I decided to spend one bleak winter evening inside, blinding myself while perfecting my lightbox photography skills. I have not read the “How to Use a Lightbox” article Trish recommended yet… Typical Taylor just went ahead and experimented.
When I looked at how small the box was it didn’t take me long to realize I need to be photographing small things. That is when it hit me… Why not turn it into a photoshoot that explains a bit about my diverse identity and interests?! There, I had a purpose. Then, to actually gather items and start shooting!
I set up my angles and arrangements with extreme care. I folded my rainbow headband and layered it with all of my Pride paraphernalia. I found every inch of tiger eye I own. I opened my book of poems and flipped to my favourite one.
I also read this handy website and mainly followed the feedback of looking at my subject and deciding what I wanted to draw attention to, of trying a subject from many angles, and of taking LOTS OF PICTURES! I only ended up doing a few true macros and only one stood out:
Originally I tried to get full bodied shots of Boris & Natasha (anyone remember Rocky & Bullwinkle?) but wasn’t liking how they turned out. My original purpose was focusing on the height difference but then I realized how stereotypical that is…. Everyone knows Natasha is twice his height. So I decided to pop my macro lens on (designed to clip over smartphones!) and focused on her vintage-drawn cartoon face that, to me, sums up 1960s ideals of beauty. I also used Dream filter from Adobe PS Express.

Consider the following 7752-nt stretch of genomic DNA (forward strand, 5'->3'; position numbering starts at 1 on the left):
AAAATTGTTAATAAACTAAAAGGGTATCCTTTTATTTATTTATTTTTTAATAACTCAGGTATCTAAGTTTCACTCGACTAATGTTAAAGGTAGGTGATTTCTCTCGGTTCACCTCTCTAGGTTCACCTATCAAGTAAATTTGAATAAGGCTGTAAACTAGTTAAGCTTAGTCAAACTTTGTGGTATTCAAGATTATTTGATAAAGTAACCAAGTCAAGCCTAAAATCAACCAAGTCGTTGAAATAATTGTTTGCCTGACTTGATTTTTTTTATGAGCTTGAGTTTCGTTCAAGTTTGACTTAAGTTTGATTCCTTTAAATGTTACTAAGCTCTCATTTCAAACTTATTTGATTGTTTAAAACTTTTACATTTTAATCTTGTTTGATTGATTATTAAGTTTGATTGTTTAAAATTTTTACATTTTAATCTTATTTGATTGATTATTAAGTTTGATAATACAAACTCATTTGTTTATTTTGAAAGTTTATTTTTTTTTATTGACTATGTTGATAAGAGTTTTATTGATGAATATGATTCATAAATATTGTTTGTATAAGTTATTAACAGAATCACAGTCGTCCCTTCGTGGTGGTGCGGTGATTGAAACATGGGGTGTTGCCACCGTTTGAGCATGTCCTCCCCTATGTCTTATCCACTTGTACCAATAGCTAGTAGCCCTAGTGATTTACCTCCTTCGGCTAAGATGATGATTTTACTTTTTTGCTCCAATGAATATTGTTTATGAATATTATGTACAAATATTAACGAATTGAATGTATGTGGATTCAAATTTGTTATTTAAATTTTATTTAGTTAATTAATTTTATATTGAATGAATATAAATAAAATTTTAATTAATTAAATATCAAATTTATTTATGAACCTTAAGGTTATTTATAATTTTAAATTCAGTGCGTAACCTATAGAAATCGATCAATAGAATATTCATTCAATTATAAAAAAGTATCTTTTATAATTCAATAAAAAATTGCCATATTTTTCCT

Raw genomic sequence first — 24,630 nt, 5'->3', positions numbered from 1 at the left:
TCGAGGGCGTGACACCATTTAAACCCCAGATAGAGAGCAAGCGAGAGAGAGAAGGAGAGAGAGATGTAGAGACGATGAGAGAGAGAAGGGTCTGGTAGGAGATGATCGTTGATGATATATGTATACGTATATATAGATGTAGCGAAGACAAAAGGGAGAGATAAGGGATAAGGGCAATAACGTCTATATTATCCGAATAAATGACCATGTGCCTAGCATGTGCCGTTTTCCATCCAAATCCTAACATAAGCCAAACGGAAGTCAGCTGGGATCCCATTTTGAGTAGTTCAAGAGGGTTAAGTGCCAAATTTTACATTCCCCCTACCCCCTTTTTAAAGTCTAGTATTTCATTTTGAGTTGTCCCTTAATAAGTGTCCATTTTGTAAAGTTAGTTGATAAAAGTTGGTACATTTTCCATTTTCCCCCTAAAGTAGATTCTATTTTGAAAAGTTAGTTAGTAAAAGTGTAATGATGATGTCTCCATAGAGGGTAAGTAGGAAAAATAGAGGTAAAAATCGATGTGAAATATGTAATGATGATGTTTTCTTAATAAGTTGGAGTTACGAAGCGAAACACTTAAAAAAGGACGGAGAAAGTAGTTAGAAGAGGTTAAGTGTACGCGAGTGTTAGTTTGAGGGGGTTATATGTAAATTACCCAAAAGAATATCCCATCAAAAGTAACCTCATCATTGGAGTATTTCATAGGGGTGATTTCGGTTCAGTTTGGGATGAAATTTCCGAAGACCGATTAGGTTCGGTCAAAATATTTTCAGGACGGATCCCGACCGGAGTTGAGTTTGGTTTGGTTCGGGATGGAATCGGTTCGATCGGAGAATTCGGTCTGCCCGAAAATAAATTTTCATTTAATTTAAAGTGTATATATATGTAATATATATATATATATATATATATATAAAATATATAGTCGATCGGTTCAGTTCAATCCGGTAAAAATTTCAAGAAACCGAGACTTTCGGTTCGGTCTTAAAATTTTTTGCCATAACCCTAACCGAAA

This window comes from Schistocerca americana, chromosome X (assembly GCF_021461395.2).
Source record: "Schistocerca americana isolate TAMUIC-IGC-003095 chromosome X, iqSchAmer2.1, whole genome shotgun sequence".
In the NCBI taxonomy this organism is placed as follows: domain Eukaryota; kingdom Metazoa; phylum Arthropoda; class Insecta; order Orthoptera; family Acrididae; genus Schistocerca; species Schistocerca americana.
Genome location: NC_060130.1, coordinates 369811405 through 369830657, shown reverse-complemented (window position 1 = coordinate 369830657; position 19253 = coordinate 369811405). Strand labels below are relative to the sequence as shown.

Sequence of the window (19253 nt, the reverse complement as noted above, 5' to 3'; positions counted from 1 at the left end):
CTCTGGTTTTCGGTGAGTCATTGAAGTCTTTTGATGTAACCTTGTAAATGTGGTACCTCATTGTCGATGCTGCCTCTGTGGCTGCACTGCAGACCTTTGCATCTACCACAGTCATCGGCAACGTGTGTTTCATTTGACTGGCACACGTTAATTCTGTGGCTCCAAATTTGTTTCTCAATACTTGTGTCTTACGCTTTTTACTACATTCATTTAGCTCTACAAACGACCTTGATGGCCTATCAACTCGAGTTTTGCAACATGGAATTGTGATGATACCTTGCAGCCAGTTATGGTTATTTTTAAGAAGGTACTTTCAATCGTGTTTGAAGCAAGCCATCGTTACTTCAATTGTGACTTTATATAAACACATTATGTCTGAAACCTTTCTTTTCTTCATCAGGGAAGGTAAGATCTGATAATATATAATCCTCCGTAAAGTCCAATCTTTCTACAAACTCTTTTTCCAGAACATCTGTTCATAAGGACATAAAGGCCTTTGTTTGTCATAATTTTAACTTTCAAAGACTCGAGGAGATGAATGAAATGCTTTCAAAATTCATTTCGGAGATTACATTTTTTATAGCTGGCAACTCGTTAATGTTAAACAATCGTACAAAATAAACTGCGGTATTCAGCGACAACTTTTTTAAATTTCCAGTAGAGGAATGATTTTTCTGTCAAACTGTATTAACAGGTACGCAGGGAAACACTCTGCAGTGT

My portrait photos also turned out well following these three simple tips.
I followed Trish’s advice on assymetry in photos and dound that my photography looked professional when adding three different focal points. I also played with positioning so the light hit the brown stones just right.
Originally I kept trying to get all of Petrie’s body in the shot, but to me it then lacked personality. I needed to artistically crop it to draw focus to his gestures. I found that if I zoomed in on his eyes, beak and arms, his posture told unique stories from different angles. For example this is “Let me tell you a story about a BIIIIIG dinosaur”…
This is…. “Waaaaaait wait waitwaitwait… What?”
And my favourite: “But wait, there’s more!!”
A poem I wrote with a surprise twist at the end. It won me first in 8 or 9 provinces of Canada for a Young Poets contest. Also my governor general award in the back. A photo that sums up my major achievements.
And a good motto to live by.